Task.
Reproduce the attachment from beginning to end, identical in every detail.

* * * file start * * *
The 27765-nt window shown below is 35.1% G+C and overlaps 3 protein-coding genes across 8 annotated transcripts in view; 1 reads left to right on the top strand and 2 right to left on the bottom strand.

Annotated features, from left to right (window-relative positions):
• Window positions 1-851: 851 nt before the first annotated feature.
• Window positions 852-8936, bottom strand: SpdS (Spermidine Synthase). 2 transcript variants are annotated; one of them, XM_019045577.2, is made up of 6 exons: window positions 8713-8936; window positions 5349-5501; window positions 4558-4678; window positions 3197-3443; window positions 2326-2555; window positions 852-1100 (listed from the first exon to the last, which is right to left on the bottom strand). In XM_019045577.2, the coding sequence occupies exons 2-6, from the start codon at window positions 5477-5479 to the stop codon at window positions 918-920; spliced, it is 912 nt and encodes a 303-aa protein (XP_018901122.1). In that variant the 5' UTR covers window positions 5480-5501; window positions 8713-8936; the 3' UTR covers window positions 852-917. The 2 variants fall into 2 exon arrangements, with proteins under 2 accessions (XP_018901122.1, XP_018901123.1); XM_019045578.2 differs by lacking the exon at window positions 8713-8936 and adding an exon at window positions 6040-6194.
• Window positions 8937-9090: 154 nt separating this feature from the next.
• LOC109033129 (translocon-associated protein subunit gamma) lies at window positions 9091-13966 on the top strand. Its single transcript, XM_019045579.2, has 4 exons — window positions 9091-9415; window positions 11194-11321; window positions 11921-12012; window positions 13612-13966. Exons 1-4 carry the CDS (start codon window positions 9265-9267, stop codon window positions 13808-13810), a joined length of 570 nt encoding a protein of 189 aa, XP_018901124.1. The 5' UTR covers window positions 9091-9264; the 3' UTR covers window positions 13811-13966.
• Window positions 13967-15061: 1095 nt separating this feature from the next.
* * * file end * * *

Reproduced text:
The 27765-nt window shown below is 35.1% G+C and overlaps 3 protein-coding genes across 8 annotated transcripts in view; 1 reads left to right on the top strand and 2 right to left on the bottom strand.

Annotated features, from left to right (window-relative positions):
• Window positions 1-851: 851 nt before the first annotated feature.
• Window positions 852-8936, bottom strand: SpdS (Spermidine Synthase). 2 transcript variants are annotated; one of them, XM_019045577.2, is made up of 6 exons: window positions 8713-8936; window positions 5349-5501; window positions 4558-4678; window positions 3197-3443; window positions 2326-2555; window positions 852-1100 (listed from the first exon to the last, which is right to left on the bottom strand). In XM_019045577.2, the coding sequence occupies exons 2-6, from the start codon at window positions 5477-5479 to the stop codon at window positions 918-920; spliced, it is 912 nt and encodes a 303-aa protein (XP_018901122.1). In that variant the 5' UTR covers window positions 5480-5501; window positions 8713-8936; the 3' UTR covers window positions 852-917. The 2 variants fall into 2 exon arrangements, with proteins under 2 accessions (XP_018901122.1, XP_018901123.1); XM_019045578.2 differs by lacking the exon at window positions 8713-8936 and adding an exon at window positions 6040-6194.
• Window positions 8937-9090: 154 nt separating this feature from the next.
• LOC109033129 (translocon-associated protein subunit gamma) lies at window positions 9091-13966 on the top strand. Its single transcript, XM_019045579.2, has 4 exons — window positions 9091-9415; window positions 11194-11321; window positions 11921-12012; window positions 13612-13966. Exons 1-4 carry the CDS (start codon window positions 9265-9267, stop codon window positions 13808-13810), a joined length of 570 nt encoding a protein of 189 aa, XP_018901124.1. The 5' UTR covers window positions 9091-9264; the 3' UTR covers window positions 13811-13966.
• Window positions 13967-15061: 1095 nt separating this feature from the next.